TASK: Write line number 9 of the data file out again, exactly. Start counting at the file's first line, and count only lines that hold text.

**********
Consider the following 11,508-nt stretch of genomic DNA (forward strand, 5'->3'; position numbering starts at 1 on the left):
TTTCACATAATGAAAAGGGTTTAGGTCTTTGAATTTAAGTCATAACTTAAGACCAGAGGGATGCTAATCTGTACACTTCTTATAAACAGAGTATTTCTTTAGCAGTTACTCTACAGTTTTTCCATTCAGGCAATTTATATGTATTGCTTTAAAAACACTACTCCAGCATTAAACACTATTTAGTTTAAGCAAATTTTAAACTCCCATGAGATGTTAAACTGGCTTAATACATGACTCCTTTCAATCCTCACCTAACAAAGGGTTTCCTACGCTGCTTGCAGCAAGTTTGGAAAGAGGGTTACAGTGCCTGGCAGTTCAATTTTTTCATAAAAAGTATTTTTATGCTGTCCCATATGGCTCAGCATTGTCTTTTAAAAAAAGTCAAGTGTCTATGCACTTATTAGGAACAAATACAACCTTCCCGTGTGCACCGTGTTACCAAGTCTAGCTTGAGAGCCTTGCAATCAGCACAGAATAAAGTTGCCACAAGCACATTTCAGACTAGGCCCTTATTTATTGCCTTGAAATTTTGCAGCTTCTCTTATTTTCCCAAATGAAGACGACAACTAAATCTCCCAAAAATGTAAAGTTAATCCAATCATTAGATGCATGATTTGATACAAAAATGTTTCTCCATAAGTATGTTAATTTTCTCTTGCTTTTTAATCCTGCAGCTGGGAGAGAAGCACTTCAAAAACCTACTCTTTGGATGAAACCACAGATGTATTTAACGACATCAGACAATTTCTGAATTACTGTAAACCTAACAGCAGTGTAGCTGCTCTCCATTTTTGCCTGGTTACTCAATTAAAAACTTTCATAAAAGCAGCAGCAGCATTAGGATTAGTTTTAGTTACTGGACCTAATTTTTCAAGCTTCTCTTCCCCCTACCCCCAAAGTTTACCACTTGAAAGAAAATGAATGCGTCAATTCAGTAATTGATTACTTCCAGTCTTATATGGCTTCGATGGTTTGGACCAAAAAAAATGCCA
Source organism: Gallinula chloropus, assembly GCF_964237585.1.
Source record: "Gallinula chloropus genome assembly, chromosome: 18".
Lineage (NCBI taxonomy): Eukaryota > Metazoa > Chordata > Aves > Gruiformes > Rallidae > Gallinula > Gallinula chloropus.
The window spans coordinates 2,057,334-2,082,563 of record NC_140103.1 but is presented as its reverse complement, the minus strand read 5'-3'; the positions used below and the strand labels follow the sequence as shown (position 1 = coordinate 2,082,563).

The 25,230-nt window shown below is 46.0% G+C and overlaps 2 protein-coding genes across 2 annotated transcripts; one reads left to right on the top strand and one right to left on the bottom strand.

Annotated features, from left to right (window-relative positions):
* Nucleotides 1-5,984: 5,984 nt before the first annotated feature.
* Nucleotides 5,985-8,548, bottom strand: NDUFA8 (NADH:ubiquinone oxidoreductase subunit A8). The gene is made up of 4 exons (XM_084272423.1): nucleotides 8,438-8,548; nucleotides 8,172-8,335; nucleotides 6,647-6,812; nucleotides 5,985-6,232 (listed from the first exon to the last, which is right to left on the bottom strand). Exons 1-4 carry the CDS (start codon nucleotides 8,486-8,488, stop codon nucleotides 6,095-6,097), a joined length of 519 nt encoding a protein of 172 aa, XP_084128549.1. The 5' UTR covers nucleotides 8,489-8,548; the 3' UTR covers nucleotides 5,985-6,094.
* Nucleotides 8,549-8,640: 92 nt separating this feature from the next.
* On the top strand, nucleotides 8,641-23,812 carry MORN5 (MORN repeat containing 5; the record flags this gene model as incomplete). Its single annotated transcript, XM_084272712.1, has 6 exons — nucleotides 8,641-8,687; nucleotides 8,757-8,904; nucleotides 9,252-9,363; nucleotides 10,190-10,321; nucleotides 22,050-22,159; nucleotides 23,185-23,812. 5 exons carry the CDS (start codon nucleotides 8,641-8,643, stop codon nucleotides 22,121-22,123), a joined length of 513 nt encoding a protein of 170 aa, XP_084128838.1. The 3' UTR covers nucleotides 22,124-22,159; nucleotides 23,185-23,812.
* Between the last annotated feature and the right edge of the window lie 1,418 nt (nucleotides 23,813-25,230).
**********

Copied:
* Nucleotides 1-5,984: 5,984 nt before the first annotated feature.